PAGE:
If you’ve never had tangsuyuk, which is the Korean version of sweet and sour pork (or beef), I’m super excited to be the one to introduce this to you. When I was growing up, this was what I considered sweet and sour pork. The first time I had the Chinese-American version as a college student and saw the takeout container with its transparent bright pink sauce, I thought the place given me the wrong thing by mistake. Then I realized in a weird sort of shock that this was a different dish altogether.
Let’s start with the meat. Instead of puffy battered round pieces, Korean sweet and sour pork is cut into strips which are coated in a batter of corn or potato starch, then fried twice. The second fry is important, as it gives you an ultra-crunchy strip that stays very crisp even after it’s doused in sauce.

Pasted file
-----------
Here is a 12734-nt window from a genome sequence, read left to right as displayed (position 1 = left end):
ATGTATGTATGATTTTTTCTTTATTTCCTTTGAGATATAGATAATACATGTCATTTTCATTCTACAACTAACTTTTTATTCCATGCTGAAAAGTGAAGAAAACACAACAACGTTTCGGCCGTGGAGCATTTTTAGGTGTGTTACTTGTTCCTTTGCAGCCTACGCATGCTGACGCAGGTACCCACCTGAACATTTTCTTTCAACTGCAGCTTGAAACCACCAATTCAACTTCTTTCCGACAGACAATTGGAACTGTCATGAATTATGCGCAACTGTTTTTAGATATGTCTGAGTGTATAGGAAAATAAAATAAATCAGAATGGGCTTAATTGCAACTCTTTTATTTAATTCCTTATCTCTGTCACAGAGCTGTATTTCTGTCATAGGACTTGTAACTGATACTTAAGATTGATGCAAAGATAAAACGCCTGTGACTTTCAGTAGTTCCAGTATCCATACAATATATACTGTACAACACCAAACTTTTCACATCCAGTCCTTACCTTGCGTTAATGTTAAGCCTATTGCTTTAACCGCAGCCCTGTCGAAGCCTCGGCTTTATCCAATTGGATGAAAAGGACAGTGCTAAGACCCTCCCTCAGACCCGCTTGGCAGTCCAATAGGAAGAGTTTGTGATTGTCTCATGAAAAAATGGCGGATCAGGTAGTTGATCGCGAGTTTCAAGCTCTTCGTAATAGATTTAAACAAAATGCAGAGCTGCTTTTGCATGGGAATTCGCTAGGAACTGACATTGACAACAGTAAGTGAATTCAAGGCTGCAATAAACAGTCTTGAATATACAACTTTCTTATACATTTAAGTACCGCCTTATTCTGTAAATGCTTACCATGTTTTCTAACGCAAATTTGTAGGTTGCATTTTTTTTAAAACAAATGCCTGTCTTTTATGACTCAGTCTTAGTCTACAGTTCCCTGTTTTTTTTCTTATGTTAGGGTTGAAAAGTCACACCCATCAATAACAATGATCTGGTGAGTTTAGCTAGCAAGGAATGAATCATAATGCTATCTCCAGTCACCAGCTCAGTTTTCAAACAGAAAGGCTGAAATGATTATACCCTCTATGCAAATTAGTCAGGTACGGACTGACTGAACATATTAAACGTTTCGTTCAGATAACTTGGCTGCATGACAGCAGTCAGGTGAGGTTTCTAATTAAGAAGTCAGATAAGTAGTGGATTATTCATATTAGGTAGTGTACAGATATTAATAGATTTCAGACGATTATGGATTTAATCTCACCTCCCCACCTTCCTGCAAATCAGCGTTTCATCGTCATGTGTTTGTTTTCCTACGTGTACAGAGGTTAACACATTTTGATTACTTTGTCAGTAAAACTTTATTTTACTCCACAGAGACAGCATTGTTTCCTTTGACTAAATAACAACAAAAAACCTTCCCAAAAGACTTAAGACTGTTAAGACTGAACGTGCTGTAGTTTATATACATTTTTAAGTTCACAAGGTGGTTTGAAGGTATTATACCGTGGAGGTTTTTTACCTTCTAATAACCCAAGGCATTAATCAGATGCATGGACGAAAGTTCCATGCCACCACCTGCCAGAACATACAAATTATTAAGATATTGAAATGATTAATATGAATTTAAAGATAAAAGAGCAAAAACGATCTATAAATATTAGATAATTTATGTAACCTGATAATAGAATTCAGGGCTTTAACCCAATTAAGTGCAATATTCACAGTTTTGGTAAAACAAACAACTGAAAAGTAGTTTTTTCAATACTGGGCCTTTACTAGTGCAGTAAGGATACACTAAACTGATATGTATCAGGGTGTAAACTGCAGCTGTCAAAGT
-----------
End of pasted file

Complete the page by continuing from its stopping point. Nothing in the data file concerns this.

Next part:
Next, the sauce: tangsuyuk sauce is a golden in color and translucent. It gets its sweetness from sugar, the sourness from vinegar, and the slight brown hue from a touch of soy sauce. It’s thickened with a cornstarch slurry. You’ll also usually find some combination of wood ear mushrooms, onions, bell pepper, pineapple, or cucumber mixed in, which makes for a nice fresh crunch against the heartier crispy meat.
Next time you’re in the mood for Chinese food, try looking closer at the menu. If you see any of these dishes on there, give them a shot. There’s a reason they’re so popular in Korea, and it’s a great introduction into one particular version of Korean comfort food that’s steeped in Chinese origins.